Adonai, You have sear ched me and known me. You know when I sit down and when I rise up; You understand my thought from afar. You scrutinize my path and my lying down, And are intimately acquainted with all my ways. Even before there is a word on my tongue, Behold, O Adonai, You know it all. (Ps 139:1–4)
Therefore, when the Scriptures speak of God “remembering” or of “being remembered” before God, it cannot mean that somehow, by our deeds, we move God to do something He otherwise would not, or that we cause Him to remember something He had forgotten!
Rather, a study of the concepts of “remembering” and “forgetting” in the literature of the Ancient Near East, and particularly in the covenant or treaty language of this ancient body of literature, we discover that “remembering” means to act in loyalty and faithfulness to a covenant or treaty, while “forgetting” means just the opposite, to be disloyal to a covenant or treaty.
Thus, when Num 10:9 speaks of Israel’s fighting men being “remembered before God,” it means that as they hear the sound of the trumpets as they assemble for war, they are reminded to go in God’s strength and by His leading, knowing that God will act in fidelity to the covenant promises He has made. That is, He will bless His people when they are faithful to Him, and discipline them when they are not—when they fight in their own strength and seek to take the honor of victory for themselves.
How might this apply to our observance of Yom Teruah? Why do the Scriptures refer to this festival as “a reminder by blowing of trumpets?” Far from the rabbinic teaching that blowing the shofar on Yom Teruah causes God to “remember” us and thus to act in kindness toward us, we know that God has poured out His mercy and love upon us through the finished work of His Son, Yeshua, on our behalf, as well as Yeshua’s present intercession for us before the Father. Yom Teruah is not a day in which we hope to get God’s attention by blowing the shofar! Rather, Yom Teruah is a day which every year calls us to remember who we are in Yeshua, calling us once again to live every day in the anticipation of His return.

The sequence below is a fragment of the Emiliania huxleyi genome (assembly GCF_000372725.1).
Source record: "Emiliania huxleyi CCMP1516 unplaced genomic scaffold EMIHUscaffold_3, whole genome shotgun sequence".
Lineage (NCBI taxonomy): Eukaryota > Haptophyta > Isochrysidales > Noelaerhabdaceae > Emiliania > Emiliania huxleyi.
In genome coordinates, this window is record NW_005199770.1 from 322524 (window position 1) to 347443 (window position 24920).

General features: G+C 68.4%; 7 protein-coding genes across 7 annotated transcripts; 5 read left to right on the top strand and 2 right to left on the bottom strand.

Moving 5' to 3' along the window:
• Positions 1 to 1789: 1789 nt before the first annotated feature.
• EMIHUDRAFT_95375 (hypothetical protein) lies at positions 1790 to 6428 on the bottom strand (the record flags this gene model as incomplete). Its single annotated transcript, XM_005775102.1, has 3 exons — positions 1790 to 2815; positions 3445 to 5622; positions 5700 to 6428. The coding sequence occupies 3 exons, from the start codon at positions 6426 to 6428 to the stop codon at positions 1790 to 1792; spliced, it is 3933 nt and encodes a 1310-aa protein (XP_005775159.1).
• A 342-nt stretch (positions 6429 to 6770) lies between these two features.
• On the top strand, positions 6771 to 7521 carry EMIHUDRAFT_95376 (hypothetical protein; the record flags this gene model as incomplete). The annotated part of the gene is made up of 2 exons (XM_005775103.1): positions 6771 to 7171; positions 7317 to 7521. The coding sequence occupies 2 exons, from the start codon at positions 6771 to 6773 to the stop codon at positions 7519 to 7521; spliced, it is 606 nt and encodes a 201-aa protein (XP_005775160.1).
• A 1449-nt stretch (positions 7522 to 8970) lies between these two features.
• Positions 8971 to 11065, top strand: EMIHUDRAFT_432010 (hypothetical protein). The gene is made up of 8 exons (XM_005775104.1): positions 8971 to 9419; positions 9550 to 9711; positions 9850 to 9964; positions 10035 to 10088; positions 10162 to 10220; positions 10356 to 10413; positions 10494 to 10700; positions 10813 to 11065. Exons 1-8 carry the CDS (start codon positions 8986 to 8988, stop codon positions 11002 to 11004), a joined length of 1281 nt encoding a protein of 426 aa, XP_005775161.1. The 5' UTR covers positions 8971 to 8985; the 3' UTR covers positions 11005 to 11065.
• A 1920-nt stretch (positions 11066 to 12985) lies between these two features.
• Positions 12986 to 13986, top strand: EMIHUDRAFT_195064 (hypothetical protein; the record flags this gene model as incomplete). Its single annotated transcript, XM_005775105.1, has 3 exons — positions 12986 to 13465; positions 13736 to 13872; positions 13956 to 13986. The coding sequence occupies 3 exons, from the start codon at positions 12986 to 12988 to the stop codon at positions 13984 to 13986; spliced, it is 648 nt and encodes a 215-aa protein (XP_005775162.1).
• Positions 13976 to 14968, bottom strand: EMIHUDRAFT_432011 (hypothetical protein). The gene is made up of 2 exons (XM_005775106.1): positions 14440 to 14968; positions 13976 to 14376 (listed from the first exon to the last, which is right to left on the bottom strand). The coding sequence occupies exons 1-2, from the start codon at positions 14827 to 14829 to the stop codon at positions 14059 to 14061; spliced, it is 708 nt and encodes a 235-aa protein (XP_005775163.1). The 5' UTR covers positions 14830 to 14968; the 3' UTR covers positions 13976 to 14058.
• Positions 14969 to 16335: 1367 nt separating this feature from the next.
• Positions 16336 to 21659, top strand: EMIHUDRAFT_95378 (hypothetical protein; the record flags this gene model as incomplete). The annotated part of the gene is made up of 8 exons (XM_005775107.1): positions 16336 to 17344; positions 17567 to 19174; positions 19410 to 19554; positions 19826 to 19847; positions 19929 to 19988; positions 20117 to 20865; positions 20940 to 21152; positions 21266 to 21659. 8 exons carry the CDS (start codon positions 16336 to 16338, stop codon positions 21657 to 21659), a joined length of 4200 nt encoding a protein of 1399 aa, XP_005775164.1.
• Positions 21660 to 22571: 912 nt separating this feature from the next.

So if Yom Teruah calls us to remember who we are in Yeshua, what is it that we might so easily forget or fail to affirm as we should? The Tashlich service on Yom Teruah is a perfect reminder of one of the essential aspects of our faith in Yeshua, namely, that as far as the east is from the west, so far has He removed our transgressions from us! (Ps 103:12). Some might say, “Do we really need to be reminded of this? Isn’t this obvious?” Yes, we need to be reminded of this because it is one of the enemy’s greatest weapons against us, to make us question whether or not we are fully received by God—if He really does accept us as having the very righteousness of His own Son. The enemy, and even our own fallen nature, would constantly want us to believe that in some way, in some measure, we who are in Messiah still carry some of our former guilty and weight of sin; that there is still more that we must do to be fully accepted by the Father.